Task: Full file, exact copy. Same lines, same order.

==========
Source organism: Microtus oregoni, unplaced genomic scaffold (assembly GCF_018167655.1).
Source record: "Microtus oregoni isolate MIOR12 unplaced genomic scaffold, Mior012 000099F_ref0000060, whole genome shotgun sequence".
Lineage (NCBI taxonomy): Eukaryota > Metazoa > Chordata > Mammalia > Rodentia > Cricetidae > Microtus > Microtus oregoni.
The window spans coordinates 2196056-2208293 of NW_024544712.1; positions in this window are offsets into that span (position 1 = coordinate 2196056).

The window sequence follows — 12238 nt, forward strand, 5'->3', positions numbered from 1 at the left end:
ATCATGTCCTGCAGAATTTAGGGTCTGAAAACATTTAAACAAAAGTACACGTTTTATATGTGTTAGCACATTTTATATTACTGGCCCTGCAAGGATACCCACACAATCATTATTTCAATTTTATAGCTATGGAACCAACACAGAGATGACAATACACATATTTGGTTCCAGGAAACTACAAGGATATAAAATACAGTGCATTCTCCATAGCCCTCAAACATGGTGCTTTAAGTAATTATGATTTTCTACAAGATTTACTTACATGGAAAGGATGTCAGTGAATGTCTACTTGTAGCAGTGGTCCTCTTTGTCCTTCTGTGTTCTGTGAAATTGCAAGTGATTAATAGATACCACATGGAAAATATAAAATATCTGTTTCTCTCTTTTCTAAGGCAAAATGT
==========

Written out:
Source organism: Microtus oregoni, unplaced genomic scaffold (assembly GCF_018167655.1).
Source record: "Microtus oregoni isolate MIOR12 unplaced genomic scaffold, Mior012 000099F_ref0000060, whole genome shotgun sequence".
Lineage (NCBI taxonomy): Eukaryota > Metazoa > Chordata > Mammalia > Rodentia > Cricetidae > Microtus > Microtus oregoni.
The window spans coordinates 2196056-2208293 of NW_024544712.1; positions in this window are offsets into that span (position 1 = coordinate 2196056).

The window sequence follows — 12238 nt, forward strand, 5'->3', positions numbered from 1 at the left end:
ATCATGTCCTGCAGAATTTAGGGTCTGAAAACATTTAAACAAAAGTACACGTTTTATATGTGTTAGCACATTTTATATTACTGGCCCTGCAAGGATACCCACACAATCATTATTTCAATTTTATAGCTATGGAACCAACACAGAGATGACAATACACATATTTGGTTCCAGGAAACTACAAGGATATAAAATACAGTGCATTCTCCATAGCCCTCAAACATGGTGCTTTAAGTAATTATGATTTTCTACAAGATTTACTTACATGGAAAGGATGTCAGTGAATGTCTACTTGTAGCAGTGGTCCTCTTTGTCCTTCTGTGTTCTGTGAAATTGCAAGTGATTAATAGATACCACATGGAAAATATAAAATATCTGTTTCTCTCTTTTCTAAGGCAAAATGT